Beware the Commission’s rotten Apple ruling

Diego Zuluaga // 06.09.2016

 

The Wednesday Briefing is a weekly free-market commentary on topical economic issues by our Head of Research, Diego Zuluaga. You can subscribe to the Wednesday Briefing by e-mailing Adam Bartha at abartha@epicenternetwork.eu.

 

The European Commission has ordered Ireland to recover €13bn worth of allegedly unpaid taxes from Apple. Reception of the decision has been mixed, with some hailing the ruling as an indictment of Ireland’s low-tax policy, whilst others have condemned the move as a badly concealed attempt by the EU to obtain tax powers by stealth.

 

Neither of these interpretations is wide of the mark. The Commission has for some time sought greater competences over tax policy in the Member States, not least over the taxation of corporate profits. The most salient initiative in this regard is the proposal for a Common Consolidated Corporate Tax Base (CCCTB), which fell by the wayside when it was first proposed in 2011, but has been revived in the wake of the Luxleaks allegations of preferential tax rulings.

 

Undermining Ireland’s attractiveness as a friendly environment for multinational investment – encapsulated by its comparably low 12.5 per cent statutory rate – is also in the interest of larger EU members, who have the competitive advantage of scale but underperform Ireland when it comes to corporate tax policy. Indeed, their alliance with the Commission is more one of expediency than principle. Higher-tax Member States want the EU to divert a greater share of corporate profits to their jurisdictions, without surrendering any tax autonomy to the Commission.

 

This is also why EU corporates are not worried about the CCCTB’s becoming law any time soon. As one executive involved in tax policy put it to me, “there is no way that Germany and France are going to share their tax base with Spain and Italy.” That is the essence of a joint framework for corporate taxation, and it is why the Commission will struggle to gain the acquiescence of national governments in its efforts.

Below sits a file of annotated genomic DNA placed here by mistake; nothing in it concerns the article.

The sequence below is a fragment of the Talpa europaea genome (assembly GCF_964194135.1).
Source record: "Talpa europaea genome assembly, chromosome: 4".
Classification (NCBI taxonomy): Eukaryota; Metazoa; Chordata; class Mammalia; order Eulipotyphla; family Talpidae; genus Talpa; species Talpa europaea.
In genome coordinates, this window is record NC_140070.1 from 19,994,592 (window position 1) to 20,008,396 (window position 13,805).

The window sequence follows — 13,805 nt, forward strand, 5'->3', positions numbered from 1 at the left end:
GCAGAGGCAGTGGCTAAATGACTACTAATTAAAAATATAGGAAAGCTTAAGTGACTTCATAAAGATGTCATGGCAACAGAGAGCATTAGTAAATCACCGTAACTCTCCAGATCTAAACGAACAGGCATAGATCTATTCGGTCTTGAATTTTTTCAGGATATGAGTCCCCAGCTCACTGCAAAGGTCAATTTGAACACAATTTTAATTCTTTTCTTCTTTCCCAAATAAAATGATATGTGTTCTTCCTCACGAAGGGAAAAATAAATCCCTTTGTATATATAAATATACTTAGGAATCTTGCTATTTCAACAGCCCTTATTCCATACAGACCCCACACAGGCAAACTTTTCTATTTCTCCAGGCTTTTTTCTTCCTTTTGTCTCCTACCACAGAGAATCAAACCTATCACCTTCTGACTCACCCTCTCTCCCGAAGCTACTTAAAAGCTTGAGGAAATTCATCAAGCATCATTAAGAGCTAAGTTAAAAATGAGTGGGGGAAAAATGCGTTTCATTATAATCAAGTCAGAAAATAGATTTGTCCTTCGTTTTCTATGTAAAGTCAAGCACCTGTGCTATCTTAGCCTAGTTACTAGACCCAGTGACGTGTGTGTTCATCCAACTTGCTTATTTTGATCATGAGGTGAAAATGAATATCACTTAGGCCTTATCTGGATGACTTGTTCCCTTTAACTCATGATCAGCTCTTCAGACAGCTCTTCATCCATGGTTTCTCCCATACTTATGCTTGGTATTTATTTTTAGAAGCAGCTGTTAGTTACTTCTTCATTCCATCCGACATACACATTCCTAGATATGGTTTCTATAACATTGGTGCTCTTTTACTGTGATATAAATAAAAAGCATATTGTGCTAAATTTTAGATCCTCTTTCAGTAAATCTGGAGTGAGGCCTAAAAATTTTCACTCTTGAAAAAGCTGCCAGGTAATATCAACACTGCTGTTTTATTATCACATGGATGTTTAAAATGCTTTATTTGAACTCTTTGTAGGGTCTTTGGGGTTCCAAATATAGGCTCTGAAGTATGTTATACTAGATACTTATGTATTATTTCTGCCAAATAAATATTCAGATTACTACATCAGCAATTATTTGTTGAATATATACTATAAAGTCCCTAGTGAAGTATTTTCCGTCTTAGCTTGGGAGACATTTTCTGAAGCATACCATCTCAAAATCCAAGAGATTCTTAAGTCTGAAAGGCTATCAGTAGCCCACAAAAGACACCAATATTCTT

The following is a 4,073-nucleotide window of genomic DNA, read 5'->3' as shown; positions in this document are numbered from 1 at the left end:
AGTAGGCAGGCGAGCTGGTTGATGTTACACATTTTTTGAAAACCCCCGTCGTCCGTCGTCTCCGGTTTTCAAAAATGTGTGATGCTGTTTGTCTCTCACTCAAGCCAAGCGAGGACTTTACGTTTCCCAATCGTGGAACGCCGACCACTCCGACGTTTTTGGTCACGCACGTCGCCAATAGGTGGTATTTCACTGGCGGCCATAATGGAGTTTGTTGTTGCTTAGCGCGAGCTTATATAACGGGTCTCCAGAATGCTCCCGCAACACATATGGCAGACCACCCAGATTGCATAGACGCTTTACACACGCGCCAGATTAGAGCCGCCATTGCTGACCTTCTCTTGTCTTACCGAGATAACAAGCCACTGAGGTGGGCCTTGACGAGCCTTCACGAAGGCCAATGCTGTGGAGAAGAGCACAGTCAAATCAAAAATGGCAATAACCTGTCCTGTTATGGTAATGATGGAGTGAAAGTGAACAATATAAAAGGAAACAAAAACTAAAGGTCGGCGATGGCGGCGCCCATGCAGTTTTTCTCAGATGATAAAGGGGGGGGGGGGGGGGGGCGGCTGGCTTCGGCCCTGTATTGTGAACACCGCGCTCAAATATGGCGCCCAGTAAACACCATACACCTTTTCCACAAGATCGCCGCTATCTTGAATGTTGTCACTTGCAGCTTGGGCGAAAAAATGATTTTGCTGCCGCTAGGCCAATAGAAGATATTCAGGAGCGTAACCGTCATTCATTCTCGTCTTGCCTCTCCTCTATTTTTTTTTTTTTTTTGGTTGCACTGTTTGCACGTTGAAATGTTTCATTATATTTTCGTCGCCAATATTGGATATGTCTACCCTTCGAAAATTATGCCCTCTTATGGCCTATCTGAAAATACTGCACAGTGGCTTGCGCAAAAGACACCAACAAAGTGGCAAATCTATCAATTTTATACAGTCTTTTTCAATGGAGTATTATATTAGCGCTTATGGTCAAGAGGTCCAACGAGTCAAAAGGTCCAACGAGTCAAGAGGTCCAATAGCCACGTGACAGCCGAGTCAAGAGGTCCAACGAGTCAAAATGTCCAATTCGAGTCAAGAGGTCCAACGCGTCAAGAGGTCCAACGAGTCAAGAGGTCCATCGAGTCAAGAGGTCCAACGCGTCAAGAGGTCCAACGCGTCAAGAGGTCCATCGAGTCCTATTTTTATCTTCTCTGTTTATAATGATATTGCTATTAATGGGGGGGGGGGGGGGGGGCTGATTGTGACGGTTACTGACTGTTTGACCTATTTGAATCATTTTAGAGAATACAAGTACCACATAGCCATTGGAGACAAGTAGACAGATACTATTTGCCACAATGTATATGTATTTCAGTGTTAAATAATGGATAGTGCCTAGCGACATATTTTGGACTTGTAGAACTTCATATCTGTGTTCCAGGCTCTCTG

Thus last week’s announcement on Apple has implications which go far beyond Ireland’s tax policy. Still, it is worth examining the arguments made by EU competition authorities. Margrethe Vestager claims not only that Ireland gave favourable treatment to Apple, but that, in so doing, it enabled Apple to structure its international operations in such a way as to avoid tax on a share of its European profits.

 

The Commission has followed this line of thinking before with regard to the tax rulings issued to Starbucks in the Netherlands and Fiat in Luxembourg. When she announced her directorate’s verdict that the rulings contravened EU state aid rules, in October 2015, Vestager underlined the undue advantages that these multinational firms had obtained to lower their tax burden when compared to “stand-alone companies that are not part of a group.”

 

What might be termed the ‘Vestager doctrine’ can be summarised as follows: if a multinational firm is able reduce its international tax obligations by operating through an EU jurisdiction, then that constitutes illegal state aid and the Member State in question must recover the difference between what was paid and what the Commission thinks should have been paid. Indeed, as last week’s statement made clear, the verdicts open the door to third countries’ claiming their share of recoverable taxes.

 

The Commission’s reasoning is deceptively straightforward. In the first place, it effectively charges jurisdictions with the responsibility to monitor the international implications of their tax policy. This would depart from established practice, whereby jurisdictions care about what happens within their remit, and generally not beyond it – that’s what international tax treaties are for. The costs to tax authorities of this added obligation would be substantial. Not only that, but to the extent that there are mismatches in terminology and residence tests, jurisdictions may find themselves punished for discrepancies which they cannot do much about. As Stuart MacLennan puts it with regard to the Apple ruling,